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MARTIN v. ALCO-DEREE CO.

United States District Court, Northern District of Illinois, E.D


April 10, 1963

BERNARD MARTIN AND ALVIN E. SHULMAN, CO-PARTNERS, DOING BUSINESS AS MARTIN ENTERPRISES, PLAINTIFFS,
v.
ALCO-DEREE CO., A CORPORATION, AND WILLIAM S. DEREE, DEFENDANTS.

The opinion of the court was delivered by: Robson, District Judge.

Plaintiffs, by complaint filed November 8, 1960, seek to recover $17,828.69*fn1 which they allege to be still owing them as a result of the sale of steel to defendants*fn2 in November and December, 1959.*fn3 The parties, on stipulation, have submitted the cause for the Court's determination on the pleadings, interrogatories and answers, and the briefs filed on the defendants' Motion for Summary Judgment.*fn4

The defendants plead an accord and satisfaction.*fn5 Plaintiffs challenge the validity of the accord, asserting fraud and false representations by the defendants that the steel was defective, which representations the plaintiffs relied on in executing the accord.*fn6 The plaintiffs claim that on May 20, 1960,*fn7 subsequent to the accord,*fn8 they learned that the rejected steel was not defective, but wholly acceptable according to Western European standards and could be deemed defective only under United States' standards, and that it was not until the price of steel dropped from $10.75 to $3 per hundred weight and defendants' account was six months delinquent that defendants saw fit to complain.

While the bases for a fact conclusion in this cause are not as plentiful as could be desired, the Court is convinced that the parties intended that the steel sold should be according to American standards, not Western European standards, and therefore defendant corporation perpetrated no fraud when it advised plaintiffs the steel was defective. For that reason, plaintiffs may not now maintain that the accord is vitiated by fraud.

The defendant corporation's Purchase Order No. 8659, dated November 10, 1959, states as a "condition":

    "5. Material must be as specified, prime domestic
  and free from all defects or full refund including
  freight and handling charges will be effected."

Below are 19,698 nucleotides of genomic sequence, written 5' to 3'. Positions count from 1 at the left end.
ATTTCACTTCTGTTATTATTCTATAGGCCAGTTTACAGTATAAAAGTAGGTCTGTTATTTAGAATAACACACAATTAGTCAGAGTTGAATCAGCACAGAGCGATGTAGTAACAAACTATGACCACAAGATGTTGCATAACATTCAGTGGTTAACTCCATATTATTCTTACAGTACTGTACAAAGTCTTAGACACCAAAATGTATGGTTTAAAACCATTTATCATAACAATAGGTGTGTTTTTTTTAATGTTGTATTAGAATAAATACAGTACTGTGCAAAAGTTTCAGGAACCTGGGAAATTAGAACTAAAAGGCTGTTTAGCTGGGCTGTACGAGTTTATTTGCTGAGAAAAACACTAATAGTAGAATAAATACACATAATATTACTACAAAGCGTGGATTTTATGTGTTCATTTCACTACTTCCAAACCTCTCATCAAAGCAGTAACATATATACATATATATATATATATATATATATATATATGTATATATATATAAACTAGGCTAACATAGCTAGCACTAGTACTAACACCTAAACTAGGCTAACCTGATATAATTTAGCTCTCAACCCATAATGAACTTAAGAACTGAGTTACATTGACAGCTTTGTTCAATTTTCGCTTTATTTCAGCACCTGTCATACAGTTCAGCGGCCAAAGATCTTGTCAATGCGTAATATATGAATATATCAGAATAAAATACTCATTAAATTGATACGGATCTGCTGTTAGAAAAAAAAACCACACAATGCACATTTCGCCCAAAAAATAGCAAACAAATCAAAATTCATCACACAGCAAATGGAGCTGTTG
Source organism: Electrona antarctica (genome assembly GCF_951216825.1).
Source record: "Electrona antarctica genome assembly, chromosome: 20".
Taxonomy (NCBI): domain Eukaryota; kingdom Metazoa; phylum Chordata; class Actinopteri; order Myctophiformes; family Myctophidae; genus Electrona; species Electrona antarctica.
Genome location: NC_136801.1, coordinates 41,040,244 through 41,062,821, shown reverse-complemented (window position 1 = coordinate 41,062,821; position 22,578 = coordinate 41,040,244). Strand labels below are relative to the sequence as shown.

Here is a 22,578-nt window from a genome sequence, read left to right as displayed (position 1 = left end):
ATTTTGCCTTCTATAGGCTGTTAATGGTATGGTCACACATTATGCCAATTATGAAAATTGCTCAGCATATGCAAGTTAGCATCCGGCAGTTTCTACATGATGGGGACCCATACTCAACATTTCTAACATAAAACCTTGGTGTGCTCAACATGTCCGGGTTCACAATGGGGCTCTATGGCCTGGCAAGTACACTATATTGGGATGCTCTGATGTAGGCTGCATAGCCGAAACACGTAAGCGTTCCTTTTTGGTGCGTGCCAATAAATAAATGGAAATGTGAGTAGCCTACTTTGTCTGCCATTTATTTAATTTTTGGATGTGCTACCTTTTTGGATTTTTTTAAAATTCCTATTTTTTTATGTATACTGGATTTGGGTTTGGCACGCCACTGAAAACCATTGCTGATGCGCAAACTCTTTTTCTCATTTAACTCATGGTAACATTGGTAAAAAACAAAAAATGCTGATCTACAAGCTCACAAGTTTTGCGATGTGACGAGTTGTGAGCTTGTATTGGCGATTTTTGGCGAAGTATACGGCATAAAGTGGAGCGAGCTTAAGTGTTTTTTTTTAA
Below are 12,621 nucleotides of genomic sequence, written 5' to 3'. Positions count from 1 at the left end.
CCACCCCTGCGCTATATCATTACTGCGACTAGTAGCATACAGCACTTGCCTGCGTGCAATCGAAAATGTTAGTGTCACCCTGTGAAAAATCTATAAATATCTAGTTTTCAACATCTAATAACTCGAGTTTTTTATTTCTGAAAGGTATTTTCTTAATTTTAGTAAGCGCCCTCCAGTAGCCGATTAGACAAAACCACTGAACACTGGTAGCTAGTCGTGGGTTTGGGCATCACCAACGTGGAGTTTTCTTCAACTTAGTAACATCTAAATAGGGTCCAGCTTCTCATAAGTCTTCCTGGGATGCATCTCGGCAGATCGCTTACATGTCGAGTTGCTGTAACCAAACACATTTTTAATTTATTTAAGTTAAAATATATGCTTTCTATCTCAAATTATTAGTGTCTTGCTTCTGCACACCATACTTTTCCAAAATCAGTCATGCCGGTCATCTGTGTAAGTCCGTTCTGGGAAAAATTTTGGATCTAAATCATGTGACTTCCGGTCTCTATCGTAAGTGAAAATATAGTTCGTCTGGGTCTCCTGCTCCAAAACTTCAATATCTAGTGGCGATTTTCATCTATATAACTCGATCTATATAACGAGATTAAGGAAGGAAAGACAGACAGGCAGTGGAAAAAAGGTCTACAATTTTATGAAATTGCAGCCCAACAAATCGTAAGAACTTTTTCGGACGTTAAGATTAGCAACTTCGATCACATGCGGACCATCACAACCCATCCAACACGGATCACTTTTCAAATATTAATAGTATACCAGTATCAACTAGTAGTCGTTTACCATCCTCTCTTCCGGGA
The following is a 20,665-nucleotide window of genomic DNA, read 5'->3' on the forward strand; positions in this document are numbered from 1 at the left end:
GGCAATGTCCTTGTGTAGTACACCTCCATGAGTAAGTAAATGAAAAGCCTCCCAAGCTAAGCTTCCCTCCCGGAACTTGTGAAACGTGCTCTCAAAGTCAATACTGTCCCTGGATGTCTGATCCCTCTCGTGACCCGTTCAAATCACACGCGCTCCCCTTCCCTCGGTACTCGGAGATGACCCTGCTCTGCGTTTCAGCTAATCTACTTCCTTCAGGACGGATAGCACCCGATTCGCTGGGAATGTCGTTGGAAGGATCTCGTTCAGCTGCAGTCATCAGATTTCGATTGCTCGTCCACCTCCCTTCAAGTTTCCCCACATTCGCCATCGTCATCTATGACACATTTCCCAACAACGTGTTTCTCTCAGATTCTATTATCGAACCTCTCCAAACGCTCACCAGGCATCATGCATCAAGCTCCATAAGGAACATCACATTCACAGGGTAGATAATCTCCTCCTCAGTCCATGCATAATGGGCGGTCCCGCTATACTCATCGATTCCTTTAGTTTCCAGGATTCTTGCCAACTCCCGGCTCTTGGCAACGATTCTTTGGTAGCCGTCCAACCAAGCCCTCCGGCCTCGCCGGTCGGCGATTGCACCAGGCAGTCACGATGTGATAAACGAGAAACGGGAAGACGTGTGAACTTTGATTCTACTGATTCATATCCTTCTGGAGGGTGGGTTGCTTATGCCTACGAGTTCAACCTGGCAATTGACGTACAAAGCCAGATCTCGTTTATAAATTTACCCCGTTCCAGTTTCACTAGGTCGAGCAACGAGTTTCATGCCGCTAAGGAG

(Emphasis supplied.)

Plaintiffs claim, however, that the typed portion of the order supersedes this fine print condition, as well as the fact that plaintiffs informed defendant corporation the steel was foreign steel.

Plaintiffs' own invoice No. 7423, dated November 30, 1959, describes the material purchased as "Open Hearth Hot Rolled Rounds AISI C-1035." (Emphasis supplied.) Defendants point out that AISI stands for American Iron and Steel Industries Standards.

Defendant corporation's Debit Memo No. 1011,*fn9 dated December 31, 1959, states:

    "This material has carbon content ranging from .55
  through .74 which was discovered by our customers

  production engineering process laboratory after
  delivery. Therefore is not as represented and
  purchased AISI C-1035.*fn10 Material being held in
  Chicago for your disposition." (Emphasis supplied.)

In support of the motion for summary judgment defendants also append correspondence and reports between the parties in respect to the defective steel bars. Defendants point out that as early as December 31, 1959, they rejected an entire shipment of 39,320# because of defective carbon content. Defendants forwarded to plaintiffs, on March 28, 1960, the findings made by the Pittsburgh Testing Laboratories,*fn11 stating defendants' rejection*fn12 of the material and requesting instruction for disposition of the steel. A letter of June 8, 1960,*fn13 to plaintiffs from defendants sets out the terms of the parties' accord agreement in the controversy, and a return letter of June 20, 1960, from plaintiffs to defendants, accepting the check for the agreed balance, states:

    "We regret that you found this material not to be
  within the applicable standard tolerances * *."*fn14

As defendants point out:

    "The transactions and dealings between the parties
  covered the period from November 10, 1959 through
  June 8, 1960 when they settled their disputes.
  Plaintiffs who are steel brokers had more than ample
  time and opportunity during this extended period to
  make known to the defendants their `foreign' position
  * * *. The parties dealt at arms length. There was no
  fraud, misstatement, intentional concealment,
  overreaching, or a mutual mistake of fact. Courts
  favor compromises of disputes and where a settlement
  is once shown, every presumption is indulged in its
  favor."*fn15

Plaintiffs complain defendants' statement that "the designation AISI C-1035 on plaintiffs' confirmation of their purchase order indicates that this was intended to be a purchase of domestic steel and that AISI stands for American Iron and Steel Institute Standards" is not supported by any affidavit or other competent proof.*fn16

Defendants' answers to plaintiffs' September 11, 1961, interrogatories reveal that its customer, General Motors, rejected the steel because "chemical analysis of this material*fn17 showed carbon content range from .55 through .74."

The affidavit of plaintiff, Bernard Martin, states that on personal knowledge, he informed defendant corporation that the steel was of foreign origin, which steel it accepted at the New Orleans' port. He further states that none of the steel was ever in plaintiffs' possession or handled by it; much of it was resold by defendant corporation to others — 312,075# of it had been resold up to June, 1960, when the price dropped from $10.75 to the $3 per hundred pounds. At that time defendant corporation had 313,055 pounds on hand in its warehouse. He goes on to say that on June 8, 1960, defendant corporation's president represented that the remaining steel was

  "out of round, defective, substandard and not within
  the standard acceptable tolerances for such 9/16"